Social-Emotional Learning: Part 2: Music
By Amy Woodley
As we move through October, Music and Performing Arts programs are really starting to hit their stride! Our auditoriums are open once again, our students are performing for live audiences, and our community is coming together in ways we have not been able to for the past year and a half. It feels REALLY good to be making music together again!
Part 1 of this series (September 30, 2021) discussed the natural partnership between The Arts and Social Emotional Learning (SEL). Just like any classroom, instruction in Visual Arts, Music, and Theatre is enhanced when there are great SEL structures in place. It is important to be able to recognize those structures, make them a strategic part of the lesson planning process, and name them when necessary during instruction. Helping students see those connections between their content learning and the skills of self-awareness, self-management, social awareness, responsible decision making, and relationship building is just as important as creating an environment that values their intellectual and emotional growth.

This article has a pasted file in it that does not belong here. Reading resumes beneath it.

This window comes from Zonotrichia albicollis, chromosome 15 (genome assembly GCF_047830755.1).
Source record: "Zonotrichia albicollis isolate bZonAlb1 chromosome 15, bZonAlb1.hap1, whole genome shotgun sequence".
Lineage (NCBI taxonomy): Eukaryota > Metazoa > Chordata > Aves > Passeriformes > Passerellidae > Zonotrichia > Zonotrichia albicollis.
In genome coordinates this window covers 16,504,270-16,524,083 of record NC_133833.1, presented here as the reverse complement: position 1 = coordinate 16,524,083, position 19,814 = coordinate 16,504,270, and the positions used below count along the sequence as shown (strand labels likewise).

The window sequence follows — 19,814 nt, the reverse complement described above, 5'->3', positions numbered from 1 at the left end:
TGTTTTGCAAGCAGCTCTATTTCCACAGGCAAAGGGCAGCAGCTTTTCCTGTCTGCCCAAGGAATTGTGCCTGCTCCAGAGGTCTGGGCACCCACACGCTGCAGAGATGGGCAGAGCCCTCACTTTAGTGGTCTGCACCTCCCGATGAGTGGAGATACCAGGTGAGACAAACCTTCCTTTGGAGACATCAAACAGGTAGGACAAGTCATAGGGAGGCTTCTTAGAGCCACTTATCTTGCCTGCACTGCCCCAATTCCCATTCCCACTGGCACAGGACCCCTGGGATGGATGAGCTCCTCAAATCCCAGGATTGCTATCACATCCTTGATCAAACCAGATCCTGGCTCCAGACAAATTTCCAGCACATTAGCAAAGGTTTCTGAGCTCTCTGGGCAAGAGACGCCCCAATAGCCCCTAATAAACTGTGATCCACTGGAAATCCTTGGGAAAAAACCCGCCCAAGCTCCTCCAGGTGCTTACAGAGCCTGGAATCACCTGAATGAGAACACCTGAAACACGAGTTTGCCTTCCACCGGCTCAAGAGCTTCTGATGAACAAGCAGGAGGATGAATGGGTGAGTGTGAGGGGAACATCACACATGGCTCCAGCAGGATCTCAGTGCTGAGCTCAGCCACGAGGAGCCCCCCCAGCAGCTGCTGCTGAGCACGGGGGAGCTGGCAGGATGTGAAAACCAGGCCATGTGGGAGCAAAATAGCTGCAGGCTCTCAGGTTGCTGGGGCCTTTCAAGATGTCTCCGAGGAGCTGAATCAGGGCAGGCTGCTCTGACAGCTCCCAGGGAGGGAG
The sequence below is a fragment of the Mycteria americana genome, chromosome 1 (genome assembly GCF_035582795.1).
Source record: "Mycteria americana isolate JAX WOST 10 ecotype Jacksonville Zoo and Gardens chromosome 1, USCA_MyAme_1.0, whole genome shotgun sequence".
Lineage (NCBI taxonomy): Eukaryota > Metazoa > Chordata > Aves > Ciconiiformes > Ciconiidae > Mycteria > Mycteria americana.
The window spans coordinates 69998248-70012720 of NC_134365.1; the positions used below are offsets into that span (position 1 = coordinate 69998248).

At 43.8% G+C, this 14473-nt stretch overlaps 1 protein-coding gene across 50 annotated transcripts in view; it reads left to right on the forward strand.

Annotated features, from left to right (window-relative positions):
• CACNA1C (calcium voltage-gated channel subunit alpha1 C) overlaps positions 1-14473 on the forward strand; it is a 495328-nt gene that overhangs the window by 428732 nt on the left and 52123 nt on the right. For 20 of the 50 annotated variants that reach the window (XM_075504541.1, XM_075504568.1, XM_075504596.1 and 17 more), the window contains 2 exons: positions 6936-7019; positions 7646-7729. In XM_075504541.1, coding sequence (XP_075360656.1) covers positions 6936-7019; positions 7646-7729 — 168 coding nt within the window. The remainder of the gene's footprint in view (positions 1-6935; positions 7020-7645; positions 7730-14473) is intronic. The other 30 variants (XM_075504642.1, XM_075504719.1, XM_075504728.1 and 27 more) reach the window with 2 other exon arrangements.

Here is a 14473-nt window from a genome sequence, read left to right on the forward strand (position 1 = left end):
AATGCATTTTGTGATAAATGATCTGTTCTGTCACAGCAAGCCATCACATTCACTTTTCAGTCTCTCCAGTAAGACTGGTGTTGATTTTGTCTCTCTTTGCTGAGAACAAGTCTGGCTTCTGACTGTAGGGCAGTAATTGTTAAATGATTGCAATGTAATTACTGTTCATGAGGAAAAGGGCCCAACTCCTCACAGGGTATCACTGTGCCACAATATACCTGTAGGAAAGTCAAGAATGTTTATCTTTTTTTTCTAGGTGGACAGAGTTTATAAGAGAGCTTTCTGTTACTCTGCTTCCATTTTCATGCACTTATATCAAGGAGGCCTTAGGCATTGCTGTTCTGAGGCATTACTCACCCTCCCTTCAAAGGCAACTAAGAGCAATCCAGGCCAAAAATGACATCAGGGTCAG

The image below is a link to the North Carolina Department of Public Instruction’s Interactive CASEL Wheel. Click the image, and you will be able to use their interactive wheel to investigate how the SEL competencies and Arts competencies work together to enhance student achievement. The black dots represent Music (M), Visual Arts (VA), Theatre Arts (TA), and Dance (D) and each dot is a link to more information about what SEL might look like within that content.
After you’ve had a chance to explore the Arts/SEL wheel, consider finding time to connect with a colleague. Are there aspects of SEL learning that are enhanced in your classroom through one or more of these art forms? Are there parts of the artistic creative process that would enhance the social emotional environment in your classroom? If you are a Music, Theatre, or Visual Arts teacher, how do you express the value of and create space for social emotional learning? Capture your thinking, and challenge yourself to make those connections explicit in your lesson planning. I’d love to hear how this looks in your classroom!
This is the second of a three part series focusing on the relationship between SEL and the Arts. Be sure to check out the last installment!
Curriculum & Instruction